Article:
Snapana, Snāpana: 9 definitions
Snapana means something in Hinduism, Sanskrit. If you want to know the exact meaning, history, etymology or English translation of this term then check out the descriptions on this page. Add your comment or reference to a book if you want to contribute to this summary article.
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Ayurveda (science of life)Source: gurumukhi.ru: Ayurveda glossary of terms
Snapana (स्नपन):—Heating upto red hot and dipping in specified liquids
Āyurveda (आयुर्वेद, ayurveda) is a branch of Indian science dealing with medicine, herbalism, taxology, anatomy, surgery, alchemy and related topics. Traditional practice of Āyurveda in ancient India dates back to at least the first millenium BC. Literature is commonly written in Sanskrit using various poetic metres.
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Sanskrit dictionarySource: DDSA: The practical Sanskrit-English dictionary
1) Causing to bathe.
2) Used for bathing.
-nam 1 Sprinkling, washing.
2) Bathing, ablution; रेजे जनैः स्नपनसान्द्रतरार्द्रमूर्तिः (reje janaiḥ snapanasāndratarārdramūrtiḥ) Śiśupālavadha 5.57.
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Snāpana (स्नापन).—The act of causing to bathe, or attending a person while bathing; Manusmṛti 2.29.
Derivable forms: snāpanam (स्नापनम्).Source: Cologne Digital Sanskrit Dictionaries: Shabda-Sagara Sanskrit-English Dictionary
(-naṃ) 1. Bathing, ablution. 2. Washing, sprinkling, wetting. E. ṣṇā to bathe or purify by bathing, causal form, aff. lyuṭ .
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(-naṃ) The act of causing to bathe or attending a person while bathing.Source: Cologne Digital Sanskrit Dictionaries: Benfey Sanskrit-English Dictionary
Snapana (स्नपन).—i. e. snā, [Causal.], + ana, n. 1. Washing. 2. Bathing, ablution, [Śiśupālavadha] 8, 70.
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Snāpana (स्नापन).—i. e. snā, [Causal.], + ana, Bathing, [Mānavadharmaśāstra] 2, 209.Source: Cologne Digital Sanskrit Dictionaries: Cappeller Sanskrit-English Dictionary
Snapana (स्नपन).—[feminine] ī used for bathing (water etc.); [neuter] bathing, ablution.
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Snāpana (स्नापन).—[neuter] bathing, washing.Source: Cologne Digital Sanskrit Dictionaries: Monier-Williams Sanskrit-English Dictionary
1) Snapana (स्नपन):—[from snā] mf(ī)n. ([from] [Causal]) causing to bathe etc.
2) [v.s. ...] used for bathing (as water), [Atharva-veda]
3) [v.s. ...] n. the act of causing to bathe, bathing, ablution, [Śatapatha-brāhmaṇa]; etc.
4) Snāpana (स्नापन):—[from snā] n. the act of causing to bathe, attending a person while bathing, [Manu-smṛti; Rāmāyaṇa; Harivaṃśa]Source: Cologne Digital Sanskrit Dictionaries: Yates Sanskrit-English Dictionary
Snapana (स्नपन):—(naṃ) 1. n. Bathing, washing, sprinkling.
[Sanskrit to German]
Sanskrit, also spelled संस्कृतम् (saṃskṛtam), is an ancient language of India commonly seen as the grandmother of the Indo-European language family (even English!). Closely allied with Prakrit and Pali, Sanskrit is more exhaustive in both grammar and terms and has the most extensive collection of literature in the world, greatly surpassing its sister-languages Greek and Latin.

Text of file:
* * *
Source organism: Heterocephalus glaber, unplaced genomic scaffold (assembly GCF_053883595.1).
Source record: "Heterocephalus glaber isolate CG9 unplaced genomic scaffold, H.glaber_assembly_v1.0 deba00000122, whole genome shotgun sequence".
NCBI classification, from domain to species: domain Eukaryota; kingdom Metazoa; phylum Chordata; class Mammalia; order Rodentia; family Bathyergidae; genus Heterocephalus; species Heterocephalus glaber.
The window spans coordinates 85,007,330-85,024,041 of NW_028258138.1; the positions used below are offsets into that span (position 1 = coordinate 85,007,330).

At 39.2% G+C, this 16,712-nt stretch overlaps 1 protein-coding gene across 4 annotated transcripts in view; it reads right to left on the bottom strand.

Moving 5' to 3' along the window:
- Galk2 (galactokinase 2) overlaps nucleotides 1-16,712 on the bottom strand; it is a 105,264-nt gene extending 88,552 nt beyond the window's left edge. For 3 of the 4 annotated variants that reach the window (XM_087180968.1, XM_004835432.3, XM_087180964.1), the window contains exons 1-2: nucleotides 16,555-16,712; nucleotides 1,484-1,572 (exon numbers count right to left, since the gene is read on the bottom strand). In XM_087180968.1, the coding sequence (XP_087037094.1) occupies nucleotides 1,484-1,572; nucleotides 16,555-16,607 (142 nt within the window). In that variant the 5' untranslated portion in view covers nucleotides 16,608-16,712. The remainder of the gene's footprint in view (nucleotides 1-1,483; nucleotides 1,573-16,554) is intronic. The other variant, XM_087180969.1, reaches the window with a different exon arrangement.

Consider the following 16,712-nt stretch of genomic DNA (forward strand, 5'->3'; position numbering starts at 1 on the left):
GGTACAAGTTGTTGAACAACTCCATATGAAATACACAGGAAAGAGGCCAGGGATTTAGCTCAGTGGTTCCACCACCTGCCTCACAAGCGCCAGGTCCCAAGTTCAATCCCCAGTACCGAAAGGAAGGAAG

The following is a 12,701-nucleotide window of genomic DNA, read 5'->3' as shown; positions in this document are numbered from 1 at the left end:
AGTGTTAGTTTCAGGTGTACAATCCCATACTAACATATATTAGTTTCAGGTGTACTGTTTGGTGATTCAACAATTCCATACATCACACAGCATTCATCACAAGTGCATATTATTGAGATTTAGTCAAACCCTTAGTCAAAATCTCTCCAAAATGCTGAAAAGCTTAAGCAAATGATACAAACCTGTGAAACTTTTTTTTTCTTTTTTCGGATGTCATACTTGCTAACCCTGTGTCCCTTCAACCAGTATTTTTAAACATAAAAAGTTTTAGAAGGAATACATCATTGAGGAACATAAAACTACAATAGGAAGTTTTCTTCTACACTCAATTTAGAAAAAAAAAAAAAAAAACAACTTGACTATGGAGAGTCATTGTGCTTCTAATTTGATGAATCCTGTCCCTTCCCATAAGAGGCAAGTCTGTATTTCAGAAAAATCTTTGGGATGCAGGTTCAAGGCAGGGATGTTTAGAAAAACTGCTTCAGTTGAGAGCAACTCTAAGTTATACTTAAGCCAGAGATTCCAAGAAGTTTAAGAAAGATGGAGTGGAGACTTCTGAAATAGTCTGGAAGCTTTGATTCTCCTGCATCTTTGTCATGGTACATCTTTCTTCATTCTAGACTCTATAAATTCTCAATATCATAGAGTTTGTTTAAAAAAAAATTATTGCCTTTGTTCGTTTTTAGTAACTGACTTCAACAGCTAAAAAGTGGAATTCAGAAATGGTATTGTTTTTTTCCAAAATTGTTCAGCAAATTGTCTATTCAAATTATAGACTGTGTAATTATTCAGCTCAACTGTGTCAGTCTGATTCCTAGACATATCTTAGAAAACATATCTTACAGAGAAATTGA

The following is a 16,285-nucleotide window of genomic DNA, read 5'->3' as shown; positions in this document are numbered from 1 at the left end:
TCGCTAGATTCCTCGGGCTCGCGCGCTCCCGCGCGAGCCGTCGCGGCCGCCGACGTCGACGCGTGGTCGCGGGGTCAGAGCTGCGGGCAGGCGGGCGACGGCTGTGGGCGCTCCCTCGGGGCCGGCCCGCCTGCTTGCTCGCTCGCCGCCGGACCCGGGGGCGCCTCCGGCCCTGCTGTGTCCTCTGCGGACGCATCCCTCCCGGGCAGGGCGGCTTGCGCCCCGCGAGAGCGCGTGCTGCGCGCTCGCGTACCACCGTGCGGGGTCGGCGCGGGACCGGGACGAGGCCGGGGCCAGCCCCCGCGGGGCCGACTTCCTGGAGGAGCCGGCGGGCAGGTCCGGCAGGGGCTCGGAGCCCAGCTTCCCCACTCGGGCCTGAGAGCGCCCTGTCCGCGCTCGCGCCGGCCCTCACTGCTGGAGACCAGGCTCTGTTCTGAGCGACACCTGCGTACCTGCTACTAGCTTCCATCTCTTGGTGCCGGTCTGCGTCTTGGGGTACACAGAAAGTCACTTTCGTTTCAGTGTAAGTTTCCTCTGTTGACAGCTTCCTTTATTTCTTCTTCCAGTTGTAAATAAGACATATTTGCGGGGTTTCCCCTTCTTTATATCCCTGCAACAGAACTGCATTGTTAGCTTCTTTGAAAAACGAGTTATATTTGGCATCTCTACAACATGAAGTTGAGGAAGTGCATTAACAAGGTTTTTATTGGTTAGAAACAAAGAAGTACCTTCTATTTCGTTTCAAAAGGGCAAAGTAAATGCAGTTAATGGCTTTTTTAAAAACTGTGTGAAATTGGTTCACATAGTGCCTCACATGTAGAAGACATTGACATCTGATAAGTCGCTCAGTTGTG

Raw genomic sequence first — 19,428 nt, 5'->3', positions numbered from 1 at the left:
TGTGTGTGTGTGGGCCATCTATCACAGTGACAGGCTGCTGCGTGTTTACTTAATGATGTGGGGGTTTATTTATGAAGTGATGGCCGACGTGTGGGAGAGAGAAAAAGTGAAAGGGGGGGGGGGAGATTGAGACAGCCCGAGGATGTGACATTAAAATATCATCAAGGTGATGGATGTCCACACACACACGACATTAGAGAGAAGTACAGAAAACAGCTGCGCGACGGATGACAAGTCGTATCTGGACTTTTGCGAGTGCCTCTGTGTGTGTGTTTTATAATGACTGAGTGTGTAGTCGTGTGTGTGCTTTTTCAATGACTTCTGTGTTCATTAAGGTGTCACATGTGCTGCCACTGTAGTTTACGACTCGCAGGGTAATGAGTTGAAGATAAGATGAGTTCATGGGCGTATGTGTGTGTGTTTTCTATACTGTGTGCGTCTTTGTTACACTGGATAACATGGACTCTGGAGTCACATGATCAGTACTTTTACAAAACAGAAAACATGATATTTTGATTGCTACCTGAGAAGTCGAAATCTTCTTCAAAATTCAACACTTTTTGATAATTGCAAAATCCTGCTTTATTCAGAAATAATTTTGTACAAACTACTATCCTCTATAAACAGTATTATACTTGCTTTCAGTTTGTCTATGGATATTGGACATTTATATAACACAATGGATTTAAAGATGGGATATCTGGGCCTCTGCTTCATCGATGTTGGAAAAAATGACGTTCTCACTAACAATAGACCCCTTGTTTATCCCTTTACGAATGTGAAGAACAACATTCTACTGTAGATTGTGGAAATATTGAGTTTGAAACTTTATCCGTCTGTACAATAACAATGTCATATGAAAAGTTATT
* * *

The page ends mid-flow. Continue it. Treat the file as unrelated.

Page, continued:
Kannada-English dictionarySource: Alar: Kannada-English corpus
1) [noun] the religious act of bathing the idol of a deity.
2) [noun] a bathing, washing (in gen.).
3) [noun] a sprinkling of water around for cleansing the place religiously.
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Snāpana (ಸ್ನಾಪನ):—[noun] the act of bathing another person or an idol.
Kannada is a Dravidian language (as opposed to the Indo-European language family) mainly spoken in the southwestern region of India.
See also (Relevant definitions)
Full-text (+9): Avabhrithasnapana, Snapanavidhi, Snapanocchishtabhojana, Saptamisnapana, Avabhritha, Vinayakasnapanacaturthi, Snapanamandapa, Snapanabera, Jinasnapana, Pushpasnana, Mauravika, Naimittikapuja, Mardaka, Vamshika, Gayaka, Samvasana, Abhisheka, Kalka, Nartaka, Pancabera.
Search found 14 books and stories containing Snapana, Snāpana; (plurals include: Snapanas, Snāpanas). You can also click to the full overview containing English textual excerpts. Below are direct links for the most relevant articles:
Bhajana-Rahasya (by Srila Bhaktivinoda Thakura Mahasaya)
Text 11 < [Chapter 1 - Prathama-yāma-sādhana (Niśānta-bhajana–śraddhā)]
Text 6 < [Chapter 1 - Prathama-yāma-sādhana (Niśānta-bhajana–śraddhā)]
Manusmriti with the Commentary of Medhatithi (by Ganganatha Jha)
Rasa Jala Nidhi, vol 3: Metals, Gems and other substances (by Bhudeb Mookerjee)
Parama Samhita (English translation) (by Krishnaswami Aiyangar)
Chaitanya Bhagavata (by Bhumipati Dāsa)
Verse 3.9.161 < [Chapter 9 - The Glories of Advaita]
Verse 2.18.94-096 < [Chapter 18 - Mahāprabhu’s Dancing as a Gopī]
Verse 1.2.26 < [Chapter 2 - The Lord’s Appearance]
Expiatory Rites in Keralite Tantra (by T. S. Syamkumar)
1.7. Expiatory Rites in Ājitāgama and Dīptāgama < [Chapter 2 - Expiatory Rites in Āgamic Literature]
1.5. Expiatory Rites In Rauravāgama < [Chapter 2 - Expiatory Rites in Āgamic Literature]
3.2. Expiatory Rites in Kalaśacandrikā < [Chapter 3 - Expiatory Rites in Kerala Tantric Ritual Manuals]